Pharmacokinetics and pharmacodynamics in critically ill patients

Curr Opin Anaesthesiol. 2010 Aug;23(4):472-8. doi: 10.1097/ACO.0b013e328339ef0a.


Purpose of review: The purpose of this review is to highlight the recently published studies in the area of pharmacokinetics and pharmacodynamics in critically ill patients and ascertain the relevance to clinical practice.

Recent findings: The majority of the published studies in this area were related to antibiotics and this will form the main focus of this review. A number of studies have focused on antibiotic concentrations at various target sites of infection or other tissue sites including cerebrospinal fluid, peritoneal fluid and burns tissues. The administration of time-dependent antibiotics using continuous infusion has also been the subject of recently published studies which support the superior achievement of pharmacodynamic targets using continuous infusion compared with bolus dosing. Antibiotic dosing during renal replacement therapies, mainly during extended daily dialysis (EDD) and during other forms of extracorporeal techniques including extracorporeal membrane oxygenation (ECMO), have also been described in a few recent studies and case reports.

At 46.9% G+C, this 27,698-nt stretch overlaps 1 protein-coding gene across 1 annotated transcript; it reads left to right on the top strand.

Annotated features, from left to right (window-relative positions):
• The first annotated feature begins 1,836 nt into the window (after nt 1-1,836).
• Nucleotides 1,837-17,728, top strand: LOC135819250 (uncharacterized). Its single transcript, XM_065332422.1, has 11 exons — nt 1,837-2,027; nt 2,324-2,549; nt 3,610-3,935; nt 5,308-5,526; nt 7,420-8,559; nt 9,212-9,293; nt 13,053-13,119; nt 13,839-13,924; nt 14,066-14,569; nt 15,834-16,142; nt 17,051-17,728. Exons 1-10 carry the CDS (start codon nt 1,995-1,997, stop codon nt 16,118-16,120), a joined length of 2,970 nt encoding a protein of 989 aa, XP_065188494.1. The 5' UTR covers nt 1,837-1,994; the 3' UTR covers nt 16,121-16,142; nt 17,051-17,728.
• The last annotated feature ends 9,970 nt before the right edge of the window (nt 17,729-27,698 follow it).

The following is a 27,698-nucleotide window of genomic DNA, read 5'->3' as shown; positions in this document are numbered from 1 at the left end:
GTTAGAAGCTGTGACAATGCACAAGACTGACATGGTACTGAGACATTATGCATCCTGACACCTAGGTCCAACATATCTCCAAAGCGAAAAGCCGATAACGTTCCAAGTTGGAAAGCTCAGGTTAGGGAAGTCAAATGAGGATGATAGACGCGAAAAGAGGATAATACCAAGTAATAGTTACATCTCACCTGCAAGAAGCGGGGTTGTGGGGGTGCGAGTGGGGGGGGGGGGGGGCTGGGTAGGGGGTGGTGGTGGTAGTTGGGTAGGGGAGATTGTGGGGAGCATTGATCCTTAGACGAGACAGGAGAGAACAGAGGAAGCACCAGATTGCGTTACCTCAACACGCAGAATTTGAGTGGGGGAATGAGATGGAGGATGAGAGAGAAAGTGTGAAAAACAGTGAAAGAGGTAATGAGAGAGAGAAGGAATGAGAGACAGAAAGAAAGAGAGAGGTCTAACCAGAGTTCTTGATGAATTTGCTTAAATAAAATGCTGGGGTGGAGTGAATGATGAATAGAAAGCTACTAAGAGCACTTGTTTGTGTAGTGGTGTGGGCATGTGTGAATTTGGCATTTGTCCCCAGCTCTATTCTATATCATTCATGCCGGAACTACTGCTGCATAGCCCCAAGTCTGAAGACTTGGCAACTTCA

Summary: Studies have shown that critically ill patients display large variations in pharmacokinetics mainly due to altered pathophysiology. An understanding of the pathophysiological changes that occur in critically ill patients is essential to optimize dosing particularly to achieve the pharmacodynamic targets for antibiotics.

Publication types

  • Research Support, Non-U.S. Gov't
  • Review

MeSH terms

  • Animals
  • Anti-Bacterial Agents / pharmacokinetics
  • Anti-Bacterial Agents / pharmacology
  • Critical Illness*
  • Extracorporeal Membrane Oxygenation
  • Humans
  • Pharmaceutical Preparations / metabolism
  • Pharmacokinetics*
  • Renal Replacement Therapy


  • Anti-Bacterial Agents
  • Pharmaceutical Preparations